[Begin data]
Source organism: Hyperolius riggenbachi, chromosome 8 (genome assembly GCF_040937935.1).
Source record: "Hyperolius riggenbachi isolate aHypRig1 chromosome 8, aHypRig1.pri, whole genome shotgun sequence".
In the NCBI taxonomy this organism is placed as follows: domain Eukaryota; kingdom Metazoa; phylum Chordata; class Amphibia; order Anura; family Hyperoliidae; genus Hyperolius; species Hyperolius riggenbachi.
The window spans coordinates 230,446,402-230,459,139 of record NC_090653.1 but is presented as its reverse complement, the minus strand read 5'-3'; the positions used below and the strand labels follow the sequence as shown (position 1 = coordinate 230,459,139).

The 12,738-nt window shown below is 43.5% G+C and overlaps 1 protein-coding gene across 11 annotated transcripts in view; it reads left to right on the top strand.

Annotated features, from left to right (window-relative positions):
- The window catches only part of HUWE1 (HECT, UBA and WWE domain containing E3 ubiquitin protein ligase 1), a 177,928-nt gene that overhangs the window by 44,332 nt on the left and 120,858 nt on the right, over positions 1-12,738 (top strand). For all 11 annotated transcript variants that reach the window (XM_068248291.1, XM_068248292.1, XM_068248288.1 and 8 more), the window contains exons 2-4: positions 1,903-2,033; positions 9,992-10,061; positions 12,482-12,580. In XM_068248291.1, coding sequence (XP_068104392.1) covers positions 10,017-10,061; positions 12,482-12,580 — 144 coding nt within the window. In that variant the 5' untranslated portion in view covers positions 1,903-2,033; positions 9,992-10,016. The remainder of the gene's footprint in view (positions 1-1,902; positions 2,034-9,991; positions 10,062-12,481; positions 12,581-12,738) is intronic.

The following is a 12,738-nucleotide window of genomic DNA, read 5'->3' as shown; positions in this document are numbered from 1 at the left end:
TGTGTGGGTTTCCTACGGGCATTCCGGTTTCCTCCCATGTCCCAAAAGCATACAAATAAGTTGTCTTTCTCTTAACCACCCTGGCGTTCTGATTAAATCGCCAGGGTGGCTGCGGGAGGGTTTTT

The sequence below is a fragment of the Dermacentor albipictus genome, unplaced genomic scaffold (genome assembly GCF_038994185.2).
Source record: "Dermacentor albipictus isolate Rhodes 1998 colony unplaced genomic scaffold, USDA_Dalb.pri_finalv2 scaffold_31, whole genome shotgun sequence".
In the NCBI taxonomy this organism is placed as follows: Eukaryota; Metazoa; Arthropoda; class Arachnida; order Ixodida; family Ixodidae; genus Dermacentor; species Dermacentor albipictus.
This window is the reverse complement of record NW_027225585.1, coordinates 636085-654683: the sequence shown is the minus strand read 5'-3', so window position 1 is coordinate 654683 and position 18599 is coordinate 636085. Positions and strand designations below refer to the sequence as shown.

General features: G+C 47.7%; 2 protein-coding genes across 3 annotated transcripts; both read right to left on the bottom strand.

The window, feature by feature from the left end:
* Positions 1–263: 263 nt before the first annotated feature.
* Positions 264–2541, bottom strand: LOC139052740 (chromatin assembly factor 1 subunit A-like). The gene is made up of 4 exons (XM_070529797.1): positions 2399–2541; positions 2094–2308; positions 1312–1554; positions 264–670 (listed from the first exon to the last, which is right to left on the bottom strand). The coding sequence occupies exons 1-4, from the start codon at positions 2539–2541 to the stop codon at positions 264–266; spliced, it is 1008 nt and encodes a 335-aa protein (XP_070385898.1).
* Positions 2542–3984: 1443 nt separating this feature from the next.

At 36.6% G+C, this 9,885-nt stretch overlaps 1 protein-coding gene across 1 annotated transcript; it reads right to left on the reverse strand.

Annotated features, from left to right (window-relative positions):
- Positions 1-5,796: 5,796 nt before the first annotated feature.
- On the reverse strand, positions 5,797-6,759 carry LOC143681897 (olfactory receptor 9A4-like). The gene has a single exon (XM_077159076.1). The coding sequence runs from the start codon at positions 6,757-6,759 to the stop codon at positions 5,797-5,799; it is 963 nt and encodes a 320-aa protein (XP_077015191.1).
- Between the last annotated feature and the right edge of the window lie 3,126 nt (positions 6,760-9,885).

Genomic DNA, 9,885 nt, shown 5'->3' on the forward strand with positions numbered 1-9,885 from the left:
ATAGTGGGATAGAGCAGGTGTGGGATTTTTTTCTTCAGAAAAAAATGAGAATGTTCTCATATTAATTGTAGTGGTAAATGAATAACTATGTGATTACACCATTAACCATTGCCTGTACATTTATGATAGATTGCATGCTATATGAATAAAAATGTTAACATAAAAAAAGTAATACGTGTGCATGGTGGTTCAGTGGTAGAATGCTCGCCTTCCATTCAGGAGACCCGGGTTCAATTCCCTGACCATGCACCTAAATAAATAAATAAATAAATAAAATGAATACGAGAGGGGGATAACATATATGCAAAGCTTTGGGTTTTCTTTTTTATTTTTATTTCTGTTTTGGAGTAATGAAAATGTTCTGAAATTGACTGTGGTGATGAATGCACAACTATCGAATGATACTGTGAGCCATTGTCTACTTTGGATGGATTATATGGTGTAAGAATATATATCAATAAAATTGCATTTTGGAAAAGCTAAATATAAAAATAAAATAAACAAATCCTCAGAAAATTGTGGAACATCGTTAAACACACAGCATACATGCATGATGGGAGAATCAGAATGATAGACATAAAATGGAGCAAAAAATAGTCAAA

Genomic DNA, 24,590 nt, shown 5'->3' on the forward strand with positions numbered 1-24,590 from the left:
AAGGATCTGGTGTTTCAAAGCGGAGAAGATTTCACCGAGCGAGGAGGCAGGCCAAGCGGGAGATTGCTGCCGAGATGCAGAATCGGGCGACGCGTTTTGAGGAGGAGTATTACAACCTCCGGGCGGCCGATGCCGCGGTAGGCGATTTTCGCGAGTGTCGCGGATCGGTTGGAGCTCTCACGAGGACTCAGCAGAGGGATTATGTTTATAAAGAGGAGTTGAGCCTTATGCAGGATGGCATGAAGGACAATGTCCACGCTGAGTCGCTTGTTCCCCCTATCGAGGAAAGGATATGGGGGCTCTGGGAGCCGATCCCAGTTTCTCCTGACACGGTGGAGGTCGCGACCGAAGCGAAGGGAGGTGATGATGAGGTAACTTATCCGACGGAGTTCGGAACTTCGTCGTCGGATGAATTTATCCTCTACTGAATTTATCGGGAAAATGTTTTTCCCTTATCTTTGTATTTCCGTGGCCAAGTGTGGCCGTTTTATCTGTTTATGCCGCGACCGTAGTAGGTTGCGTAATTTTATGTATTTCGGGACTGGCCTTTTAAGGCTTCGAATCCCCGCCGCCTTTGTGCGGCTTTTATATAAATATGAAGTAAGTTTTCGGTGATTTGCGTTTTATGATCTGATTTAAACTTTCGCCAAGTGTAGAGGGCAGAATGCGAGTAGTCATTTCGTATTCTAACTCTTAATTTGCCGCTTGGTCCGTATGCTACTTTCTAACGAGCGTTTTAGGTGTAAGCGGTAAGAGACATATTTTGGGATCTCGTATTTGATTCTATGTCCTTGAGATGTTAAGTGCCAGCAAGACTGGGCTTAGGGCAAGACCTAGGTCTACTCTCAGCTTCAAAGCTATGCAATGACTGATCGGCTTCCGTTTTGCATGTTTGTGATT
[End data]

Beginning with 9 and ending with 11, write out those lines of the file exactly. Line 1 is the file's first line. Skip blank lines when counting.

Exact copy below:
TGTGTGGGTTTCCTACGGGCATTCCGGTTTCCTCCCATGTCCCAAAAGCATACAAATAAGTTGTCTTTCTCTTAACCACCCTGGCGTTCTGATTAAATCGCCAGGGTGGCTGCGGGAGGGTTTTT

The sequence below is a fragment of the Dermacentor albipictus genome, unplaced genomic scaffold (genome assembly GCF_038994185.2).
Source record: "Dermacentor albipictus isolate Rhodes 1998 colony unplaced genomic scaffold, USDA_Dalb.pri_finalv2 scaffold_31, whole genome shotgun sequence".